Barbaste is Henri IV's fortified mill that exported flour to French possessions in the Caribbean in the middle ages. 
And a picnic on the river at Lavardac.

Here's some stuff for history buffs:
When Eleanor of Aquitaine married Henry Plantagenet (later Henry II of England), Saint-Emilion became part of England. The town changed hands repeatedly in the course of the Hundred Years' War until 1453 when it became French permanently.
Saint-Emilion produces only red wine.

Now here's a bit for wine buffs: 
As most of its wine is based primarily on Merlot, St-Emilion wines are described as having finesse and elegance. The best wine of the region can last upward of 10-20 years and many find that the wines here mature earlier than those based on Cabernet Sauvignon. The soils in the area differ greatly, from gravel to limestone to clay and sand. As a result, the wines of this region are diverse. Quality wines display silky tannins and ripe, soft fruit – the higher quality wine showing full-bodied texture and layers of complexity. 
So there you have it.

Tuesday, 11 September 2012


As you can see, when we're not eating, we're drinking. 
So here we are at the Chateau of Monluc.
And the reason we're here is because, amongst other lovely things, it produces pink champagne (even though you are not allowed to use that word). 

The Chateau is where the well known Pousse Rapier cocktail is produced. One third Pousse Rapier and two thirds pink champagne. Wow!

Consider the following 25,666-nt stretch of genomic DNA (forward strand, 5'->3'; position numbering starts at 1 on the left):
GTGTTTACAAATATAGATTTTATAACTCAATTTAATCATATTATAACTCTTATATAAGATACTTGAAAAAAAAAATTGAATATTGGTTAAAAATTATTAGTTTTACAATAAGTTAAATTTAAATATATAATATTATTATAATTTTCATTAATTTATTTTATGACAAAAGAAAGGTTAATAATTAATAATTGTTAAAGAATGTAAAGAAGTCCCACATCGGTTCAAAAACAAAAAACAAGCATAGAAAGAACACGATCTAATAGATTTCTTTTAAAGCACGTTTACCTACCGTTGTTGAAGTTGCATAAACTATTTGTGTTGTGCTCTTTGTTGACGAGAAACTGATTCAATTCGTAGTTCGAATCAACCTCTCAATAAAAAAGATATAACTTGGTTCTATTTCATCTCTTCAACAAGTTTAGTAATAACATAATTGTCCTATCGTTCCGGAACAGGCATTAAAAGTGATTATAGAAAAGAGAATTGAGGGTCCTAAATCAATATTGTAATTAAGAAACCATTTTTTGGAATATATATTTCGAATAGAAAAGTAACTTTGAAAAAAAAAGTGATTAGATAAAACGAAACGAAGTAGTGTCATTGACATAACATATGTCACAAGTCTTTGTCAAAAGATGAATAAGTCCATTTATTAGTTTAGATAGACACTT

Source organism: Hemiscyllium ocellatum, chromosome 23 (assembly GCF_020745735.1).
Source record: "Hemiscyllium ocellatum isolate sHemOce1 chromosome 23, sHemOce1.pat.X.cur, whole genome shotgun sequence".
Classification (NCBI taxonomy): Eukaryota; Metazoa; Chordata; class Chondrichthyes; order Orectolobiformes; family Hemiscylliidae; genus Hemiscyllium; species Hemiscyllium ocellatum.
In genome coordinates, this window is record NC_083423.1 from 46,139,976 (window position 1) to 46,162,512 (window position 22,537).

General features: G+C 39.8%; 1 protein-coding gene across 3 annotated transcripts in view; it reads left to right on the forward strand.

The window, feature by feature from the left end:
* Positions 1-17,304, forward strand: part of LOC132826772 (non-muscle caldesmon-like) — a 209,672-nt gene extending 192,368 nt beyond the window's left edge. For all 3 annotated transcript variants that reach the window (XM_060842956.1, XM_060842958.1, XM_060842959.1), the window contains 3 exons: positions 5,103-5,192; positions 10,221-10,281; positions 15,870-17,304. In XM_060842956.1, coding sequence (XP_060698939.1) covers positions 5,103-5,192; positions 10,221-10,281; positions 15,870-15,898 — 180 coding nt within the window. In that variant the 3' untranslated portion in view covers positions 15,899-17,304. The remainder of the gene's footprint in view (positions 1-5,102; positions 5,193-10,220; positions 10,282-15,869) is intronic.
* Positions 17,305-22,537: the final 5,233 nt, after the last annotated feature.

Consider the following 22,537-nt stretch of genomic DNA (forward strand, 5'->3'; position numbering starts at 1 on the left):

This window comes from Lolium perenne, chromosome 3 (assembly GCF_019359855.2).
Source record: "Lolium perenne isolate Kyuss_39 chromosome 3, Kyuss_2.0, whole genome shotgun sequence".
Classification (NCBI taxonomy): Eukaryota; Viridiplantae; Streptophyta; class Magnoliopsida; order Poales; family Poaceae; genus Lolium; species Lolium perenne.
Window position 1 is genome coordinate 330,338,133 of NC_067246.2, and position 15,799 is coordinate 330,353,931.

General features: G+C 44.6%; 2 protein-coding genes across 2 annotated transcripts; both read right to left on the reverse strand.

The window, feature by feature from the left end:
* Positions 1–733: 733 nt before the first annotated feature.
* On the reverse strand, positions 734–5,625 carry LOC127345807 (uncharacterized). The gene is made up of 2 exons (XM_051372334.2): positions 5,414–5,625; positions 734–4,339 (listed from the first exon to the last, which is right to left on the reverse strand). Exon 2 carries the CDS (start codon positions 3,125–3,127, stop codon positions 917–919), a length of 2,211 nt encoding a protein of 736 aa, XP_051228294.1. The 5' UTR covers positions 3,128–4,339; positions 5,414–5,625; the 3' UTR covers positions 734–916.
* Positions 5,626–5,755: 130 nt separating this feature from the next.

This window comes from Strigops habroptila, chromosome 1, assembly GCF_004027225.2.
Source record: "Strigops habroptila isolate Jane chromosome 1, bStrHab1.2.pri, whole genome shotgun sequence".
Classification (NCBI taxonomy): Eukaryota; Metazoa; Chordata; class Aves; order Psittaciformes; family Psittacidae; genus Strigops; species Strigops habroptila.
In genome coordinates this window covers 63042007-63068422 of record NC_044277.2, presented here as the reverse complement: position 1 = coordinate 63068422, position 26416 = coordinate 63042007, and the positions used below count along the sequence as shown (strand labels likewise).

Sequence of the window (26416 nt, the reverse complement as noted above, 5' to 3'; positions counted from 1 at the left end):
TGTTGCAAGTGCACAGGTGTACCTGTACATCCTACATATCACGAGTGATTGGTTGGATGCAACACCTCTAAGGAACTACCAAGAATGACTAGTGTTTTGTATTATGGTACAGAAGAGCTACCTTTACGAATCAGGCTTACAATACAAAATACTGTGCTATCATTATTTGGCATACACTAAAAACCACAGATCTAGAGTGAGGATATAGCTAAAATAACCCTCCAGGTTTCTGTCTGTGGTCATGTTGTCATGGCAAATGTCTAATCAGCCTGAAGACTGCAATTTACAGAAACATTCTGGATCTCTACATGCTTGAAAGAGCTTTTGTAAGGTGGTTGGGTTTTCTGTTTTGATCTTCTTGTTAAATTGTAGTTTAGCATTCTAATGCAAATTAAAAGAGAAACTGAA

Vin de pays, other sparkling wines and armagancs are also made here, so there's lots to taste. 
Really well worth the visit - especially with designated drivers.

Monday, 10 September 2012


In between breakfast, lunch and dinner, we were feeling a bit peckish, so we thought we'd just try a few of these little numbers at the Cigale Chocolate Factory in Nerac.

And here we are on the banks of the Gelise after spending the morning at Nerac market buying what we're going to cook for dinner.

Here's the menu at Les Deux Gourmands.
Amuse-gueules - sorry, that's a bit rude. 
It should read amuse-bouches, which is a more polite word for 
Starter: melon and watermelon, salmon riettes, foie gras pate.
Entree: Foie gras terrine with figs.
Fish: Merlu with bacon and a red pepper sauce.
Main: Magret de canard with gascon potatoes and carrot cannellees.
Afters: an amazing passion fruit delight which is far too complicated to describe.
Plus, as usual,  a few glasses of local red and white wine from nearby vineyards of course.  
(Sorry some of the French words should have accents, but that's all too hard).